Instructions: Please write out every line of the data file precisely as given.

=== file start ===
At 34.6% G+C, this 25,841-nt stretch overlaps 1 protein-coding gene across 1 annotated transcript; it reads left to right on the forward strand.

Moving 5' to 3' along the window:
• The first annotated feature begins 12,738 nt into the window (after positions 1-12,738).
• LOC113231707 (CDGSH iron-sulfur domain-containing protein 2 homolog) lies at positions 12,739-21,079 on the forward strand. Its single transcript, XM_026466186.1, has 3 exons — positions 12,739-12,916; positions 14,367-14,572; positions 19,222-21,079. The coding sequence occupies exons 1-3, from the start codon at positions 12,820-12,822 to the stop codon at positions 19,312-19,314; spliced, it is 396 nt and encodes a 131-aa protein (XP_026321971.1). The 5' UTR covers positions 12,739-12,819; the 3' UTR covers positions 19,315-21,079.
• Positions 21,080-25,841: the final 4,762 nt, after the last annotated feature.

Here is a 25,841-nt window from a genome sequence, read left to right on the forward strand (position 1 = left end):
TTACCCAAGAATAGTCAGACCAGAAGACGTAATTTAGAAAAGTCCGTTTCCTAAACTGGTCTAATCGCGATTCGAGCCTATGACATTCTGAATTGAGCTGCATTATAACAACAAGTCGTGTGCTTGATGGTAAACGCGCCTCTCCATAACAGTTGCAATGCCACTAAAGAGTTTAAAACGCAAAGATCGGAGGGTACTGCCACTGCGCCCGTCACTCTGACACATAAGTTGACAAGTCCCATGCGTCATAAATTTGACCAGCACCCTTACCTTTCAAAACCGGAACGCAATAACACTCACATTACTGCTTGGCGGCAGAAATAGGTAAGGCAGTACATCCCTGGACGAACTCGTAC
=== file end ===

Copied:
At 34.6% G+C, this 25,841-nt stretch overlaps 1 protein-coding gene across 1 annotated transcript; it reads left to right on the forward strand.

Moving 5' to 3' along the window:
• The first annotated feature begins 12,738 nt into the window (after positions 1-12,738).
• LOC113231707 (CDGSH iron-sulfur domain-containing protein 2 homolog) lies at positions 12,739-21,079 on the forward strand. Its single transcript, XM_026466186.1, has 3 exons — positions 12,739-12,916; positions 14,367-14,572; positions 19,222-21,079. The coding sequence occupies exons 1-3, from the start codon at positions 12,820-12,822 to the stop codon at positions 19,312-19,314; spliced, it is 396 nt and encodes a 131-aa protein (XP_026321971.1). The 5' UTR covers positions 12,739-12,819; the 3' UTR covers positions 19,315-21,079.
• Positions 21,080-25,841: the final 4,762 nt, after the last annotated feature.

Here is a 25,841-nt window from a genome sequence, read left to right on the forward strand (position 1 = left end):
TTACCCAAGAATAGTCAGACCAGAAGACGTAATTTAGAAAAGTCCGTTTCCTAAACTGGTCTAATCGCGATTCGAGCCTATGACATTCTGAATTGAGCTGCATTATAACAACAAGTCGTGTGCTTGATGGTAAACGCGCCTCTCCATAACAGTTGCAATGCCACTAAAGAGTTTAAAACGCAAAGATCGGAGGGTACTGCCACTGCGCCCGTCACTCTGACACATAAGTTGACAAGTCCCATGCGTCATAAATTTGACCAGCACCCTTACCTTTCAAAACCGGAACGCAATAACACTCACATTACTGCTTGGCGGCAGAAATAGGTAAGGCAGTACATCCCTGGACGAACTCGTAC